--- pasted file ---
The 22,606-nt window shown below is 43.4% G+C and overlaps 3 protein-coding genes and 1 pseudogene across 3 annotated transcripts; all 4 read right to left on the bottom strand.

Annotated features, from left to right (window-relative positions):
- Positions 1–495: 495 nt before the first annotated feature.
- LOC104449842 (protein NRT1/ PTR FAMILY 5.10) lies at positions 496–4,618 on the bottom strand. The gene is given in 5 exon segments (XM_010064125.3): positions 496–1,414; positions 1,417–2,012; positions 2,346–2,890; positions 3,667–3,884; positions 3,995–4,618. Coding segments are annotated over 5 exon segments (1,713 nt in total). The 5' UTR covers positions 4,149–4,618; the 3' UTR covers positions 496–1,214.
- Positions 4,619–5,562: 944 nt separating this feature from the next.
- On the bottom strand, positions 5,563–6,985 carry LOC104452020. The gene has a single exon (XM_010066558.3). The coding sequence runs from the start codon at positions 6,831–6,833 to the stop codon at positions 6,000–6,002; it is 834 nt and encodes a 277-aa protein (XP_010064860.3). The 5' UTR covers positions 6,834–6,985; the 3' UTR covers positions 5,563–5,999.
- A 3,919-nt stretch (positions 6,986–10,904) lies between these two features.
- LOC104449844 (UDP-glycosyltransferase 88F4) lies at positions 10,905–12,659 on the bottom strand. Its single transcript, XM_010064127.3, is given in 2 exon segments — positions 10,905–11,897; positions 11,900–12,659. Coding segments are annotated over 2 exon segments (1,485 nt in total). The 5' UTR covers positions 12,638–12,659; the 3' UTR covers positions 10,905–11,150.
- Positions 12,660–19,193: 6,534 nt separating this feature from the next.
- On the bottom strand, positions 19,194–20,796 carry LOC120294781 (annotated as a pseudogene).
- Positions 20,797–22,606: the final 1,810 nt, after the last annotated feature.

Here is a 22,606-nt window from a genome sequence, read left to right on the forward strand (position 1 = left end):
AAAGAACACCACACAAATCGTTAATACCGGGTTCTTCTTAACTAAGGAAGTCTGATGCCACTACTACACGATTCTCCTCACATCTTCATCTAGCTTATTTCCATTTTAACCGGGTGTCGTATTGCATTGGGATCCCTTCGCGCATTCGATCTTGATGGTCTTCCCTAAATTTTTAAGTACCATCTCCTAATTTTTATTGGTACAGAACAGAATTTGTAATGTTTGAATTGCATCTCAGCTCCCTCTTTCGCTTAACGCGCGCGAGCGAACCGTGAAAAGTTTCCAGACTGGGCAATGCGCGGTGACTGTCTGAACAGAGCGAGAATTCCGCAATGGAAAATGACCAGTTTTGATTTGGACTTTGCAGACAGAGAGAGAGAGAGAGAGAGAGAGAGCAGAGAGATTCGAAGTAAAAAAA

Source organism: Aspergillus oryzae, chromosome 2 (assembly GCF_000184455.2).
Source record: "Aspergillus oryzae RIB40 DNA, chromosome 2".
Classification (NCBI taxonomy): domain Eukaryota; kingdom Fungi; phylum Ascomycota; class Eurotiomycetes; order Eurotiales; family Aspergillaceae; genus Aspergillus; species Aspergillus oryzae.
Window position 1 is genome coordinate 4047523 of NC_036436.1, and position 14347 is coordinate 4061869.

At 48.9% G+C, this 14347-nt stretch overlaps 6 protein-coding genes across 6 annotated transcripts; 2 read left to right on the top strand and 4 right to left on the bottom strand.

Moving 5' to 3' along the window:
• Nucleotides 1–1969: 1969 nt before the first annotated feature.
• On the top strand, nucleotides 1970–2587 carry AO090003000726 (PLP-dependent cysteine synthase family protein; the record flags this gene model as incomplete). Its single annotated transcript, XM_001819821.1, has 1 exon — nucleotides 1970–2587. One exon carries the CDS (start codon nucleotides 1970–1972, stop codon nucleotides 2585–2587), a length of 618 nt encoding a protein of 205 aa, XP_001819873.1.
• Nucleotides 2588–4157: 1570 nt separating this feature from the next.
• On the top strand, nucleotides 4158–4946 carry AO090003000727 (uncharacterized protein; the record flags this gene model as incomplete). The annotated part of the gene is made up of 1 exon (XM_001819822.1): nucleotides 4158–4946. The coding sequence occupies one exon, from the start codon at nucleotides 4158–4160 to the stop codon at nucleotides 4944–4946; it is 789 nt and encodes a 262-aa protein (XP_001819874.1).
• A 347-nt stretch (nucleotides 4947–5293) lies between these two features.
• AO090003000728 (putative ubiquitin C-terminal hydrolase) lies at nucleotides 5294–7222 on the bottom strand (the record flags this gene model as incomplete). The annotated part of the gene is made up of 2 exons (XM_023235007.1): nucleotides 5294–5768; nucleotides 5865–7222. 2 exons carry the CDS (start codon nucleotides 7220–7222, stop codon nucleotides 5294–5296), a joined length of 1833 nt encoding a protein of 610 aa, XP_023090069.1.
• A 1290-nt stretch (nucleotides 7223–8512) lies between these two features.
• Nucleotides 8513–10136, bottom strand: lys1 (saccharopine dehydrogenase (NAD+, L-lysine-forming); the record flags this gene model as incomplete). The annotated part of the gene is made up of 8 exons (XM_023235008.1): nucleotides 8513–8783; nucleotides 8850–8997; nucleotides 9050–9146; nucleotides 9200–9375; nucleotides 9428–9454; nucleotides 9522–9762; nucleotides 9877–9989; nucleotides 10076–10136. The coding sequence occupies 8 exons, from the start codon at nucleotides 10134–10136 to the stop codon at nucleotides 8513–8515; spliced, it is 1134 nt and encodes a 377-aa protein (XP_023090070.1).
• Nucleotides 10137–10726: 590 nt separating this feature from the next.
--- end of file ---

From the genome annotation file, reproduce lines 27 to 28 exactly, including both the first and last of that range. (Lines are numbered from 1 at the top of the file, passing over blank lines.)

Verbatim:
• Nucleotides 8513–10136, bottom strand: lys1 (saccharopine dehydrogenase (NAD+, L-lysine-forming); the record flags this gene model as incomplete). The annotated part of the gene is made up of 8 exons (XM_023235008.1): nucleotides 8513–8783; nucleotides 8850–8997; nucleotides 9050–9146; nucleotides 9200–9375; nucleotides 9428–9454; nucleotides 9522–9762; nucleotides 9877–9989; nucleotides 10076–10136. The coding sequence occupies 8 exons, from the start codon at nucleotides 10134–10136 to the stop codon at nucleotides 8513–8515; spliced, it is 1134 nt and encodes a 377-aa protein (XP_023090070.1).
• Nucleotides 10137–10726: 590 nt separating this feature from the next.